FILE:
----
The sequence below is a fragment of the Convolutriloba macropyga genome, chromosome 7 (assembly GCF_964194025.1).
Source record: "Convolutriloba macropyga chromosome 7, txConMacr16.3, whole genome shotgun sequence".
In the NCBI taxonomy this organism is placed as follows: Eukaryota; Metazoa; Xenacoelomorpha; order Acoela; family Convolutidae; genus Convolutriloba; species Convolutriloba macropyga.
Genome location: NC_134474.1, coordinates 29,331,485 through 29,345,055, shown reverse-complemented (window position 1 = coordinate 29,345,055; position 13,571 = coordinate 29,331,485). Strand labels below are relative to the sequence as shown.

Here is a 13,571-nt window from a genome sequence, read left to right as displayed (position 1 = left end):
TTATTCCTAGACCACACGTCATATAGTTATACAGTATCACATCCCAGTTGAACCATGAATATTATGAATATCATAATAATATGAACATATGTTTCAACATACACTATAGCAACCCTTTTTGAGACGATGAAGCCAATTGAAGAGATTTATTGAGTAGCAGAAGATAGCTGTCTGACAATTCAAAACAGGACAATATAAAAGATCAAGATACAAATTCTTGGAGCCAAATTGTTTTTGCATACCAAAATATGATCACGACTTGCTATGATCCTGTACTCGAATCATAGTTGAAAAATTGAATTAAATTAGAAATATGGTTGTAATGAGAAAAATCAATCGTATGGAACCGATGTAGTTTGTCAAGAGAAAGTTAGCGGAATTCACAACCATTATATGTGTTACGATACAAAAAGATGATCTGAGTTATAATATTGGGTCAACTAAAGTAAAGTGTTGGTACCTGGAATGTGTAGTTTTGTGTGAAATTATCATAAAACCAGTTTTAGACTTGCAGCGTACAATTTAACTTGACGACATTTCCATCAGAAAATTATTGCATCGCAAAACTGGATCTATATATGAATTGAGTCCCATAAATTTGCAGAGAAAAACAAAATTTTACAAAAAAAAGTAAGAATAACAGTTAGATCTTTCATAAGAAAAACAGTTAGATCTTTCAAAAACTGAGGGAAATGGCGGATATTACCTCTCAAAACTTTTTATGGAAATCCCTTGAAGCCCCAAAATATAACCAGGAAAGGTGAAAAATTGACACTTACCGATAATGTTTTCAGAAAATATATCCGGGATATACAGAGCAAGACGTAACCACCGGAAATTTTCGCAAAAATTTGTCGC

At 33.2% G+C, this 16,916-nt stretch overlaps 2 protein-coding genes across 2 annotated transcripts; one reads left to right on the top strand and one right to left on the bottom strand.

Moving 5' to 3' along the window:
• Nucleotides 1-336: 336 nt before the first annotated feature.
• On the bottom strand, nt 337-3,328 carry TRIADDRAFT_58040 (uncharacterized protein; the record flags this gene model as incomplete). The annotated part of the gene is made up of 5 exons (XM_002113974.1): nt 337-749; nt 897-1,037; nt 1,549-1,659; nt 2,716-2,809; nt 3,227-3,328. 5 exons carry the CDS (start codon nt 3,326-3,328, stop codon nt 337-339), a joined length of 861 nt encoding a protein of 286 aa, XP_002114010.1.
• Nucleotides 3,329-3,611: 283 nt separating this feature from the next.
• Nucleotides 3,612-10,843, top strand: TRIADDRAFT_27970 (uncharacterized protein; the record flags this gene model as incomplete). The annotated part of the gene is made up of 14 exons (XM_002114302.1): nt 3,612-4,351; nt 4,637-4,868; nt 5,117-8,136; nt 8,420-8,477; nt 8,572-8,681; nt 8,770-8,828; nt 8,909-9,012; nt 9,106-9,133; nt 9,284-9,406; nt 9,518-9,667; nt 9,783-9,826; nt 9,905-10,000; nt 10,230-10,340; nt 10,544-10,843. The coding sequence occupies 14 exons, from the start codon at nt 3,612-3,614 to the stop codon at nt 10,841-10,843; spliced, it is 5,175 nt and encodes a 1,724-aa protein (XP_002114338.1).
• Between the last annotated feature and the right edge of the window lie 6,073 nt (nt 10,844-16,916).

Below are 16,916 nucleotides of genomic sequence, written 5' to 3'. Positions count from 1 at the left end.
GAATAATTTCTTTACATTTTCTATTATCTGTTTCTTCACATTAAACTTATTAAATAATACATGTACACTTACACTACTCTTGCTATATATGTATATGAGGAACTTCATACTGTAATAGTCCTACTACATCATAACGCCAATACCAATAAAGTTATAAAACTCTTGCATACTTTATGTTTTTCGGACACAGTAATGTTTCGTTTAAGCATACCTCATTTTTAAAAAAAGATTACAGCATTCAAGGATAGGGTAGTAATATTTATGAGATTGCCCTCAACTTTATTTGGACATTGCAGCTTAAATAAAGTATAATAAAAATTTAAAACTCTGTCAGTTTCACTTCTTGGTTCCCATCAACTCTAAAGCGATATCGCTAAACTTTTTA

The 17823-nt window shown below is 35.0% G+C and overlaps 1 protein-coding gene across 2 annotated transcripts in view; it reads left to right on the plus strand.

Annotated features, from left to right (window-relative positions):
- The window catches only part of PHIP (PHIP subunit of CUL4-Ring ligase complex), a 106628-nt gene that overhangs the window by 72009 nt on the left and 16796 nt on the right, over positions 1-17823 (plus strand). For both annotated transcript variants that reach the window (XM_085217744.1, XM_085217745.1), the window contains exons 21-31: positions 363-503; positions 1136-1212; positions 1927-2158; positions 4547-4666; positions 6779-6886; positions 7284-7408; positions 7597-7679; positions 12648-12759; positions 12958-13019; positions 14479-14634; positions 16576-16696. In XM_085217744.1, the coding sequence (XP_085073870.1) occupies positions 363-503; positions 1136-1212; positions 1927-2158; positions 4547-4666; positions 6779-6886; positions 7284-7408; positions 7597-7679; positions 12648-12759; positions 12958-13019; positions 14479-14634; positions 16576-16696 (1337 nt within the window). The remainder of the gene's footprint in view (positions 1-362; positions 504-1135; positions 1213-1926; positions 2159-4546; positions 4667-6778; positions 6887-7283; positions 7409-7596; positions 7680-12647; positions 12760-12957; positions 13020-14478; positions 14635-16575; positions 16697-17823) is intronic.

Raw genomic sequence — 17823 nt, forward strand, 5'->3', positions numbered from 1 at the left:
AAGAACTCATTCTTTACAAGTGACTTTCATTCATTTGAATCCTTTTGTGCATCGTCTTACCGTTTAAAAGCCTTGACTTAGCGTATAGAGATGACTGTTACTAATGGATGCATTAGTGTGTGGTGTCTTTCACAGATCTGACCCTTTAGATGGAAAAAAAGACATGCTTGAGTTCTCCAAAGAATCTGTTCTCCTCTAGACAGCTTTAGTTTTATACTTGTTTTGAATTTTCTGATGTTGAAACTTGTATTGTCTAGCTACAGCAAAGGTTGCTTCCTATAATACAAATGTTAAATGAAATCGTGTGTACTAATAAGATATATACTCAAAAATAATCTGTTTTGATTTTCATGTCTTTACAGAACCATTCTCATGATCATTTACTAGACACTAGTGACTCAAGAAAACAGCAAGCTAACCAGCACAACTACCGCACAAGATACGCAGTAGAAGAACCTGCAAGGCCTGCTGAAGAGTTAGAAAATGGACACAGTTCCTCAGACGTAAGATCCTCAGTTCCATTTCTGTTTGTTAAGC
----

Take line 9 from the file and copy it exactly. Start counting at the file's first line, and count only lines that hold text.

• Nucleotides 1-336: 336 nt before the first annotated feature.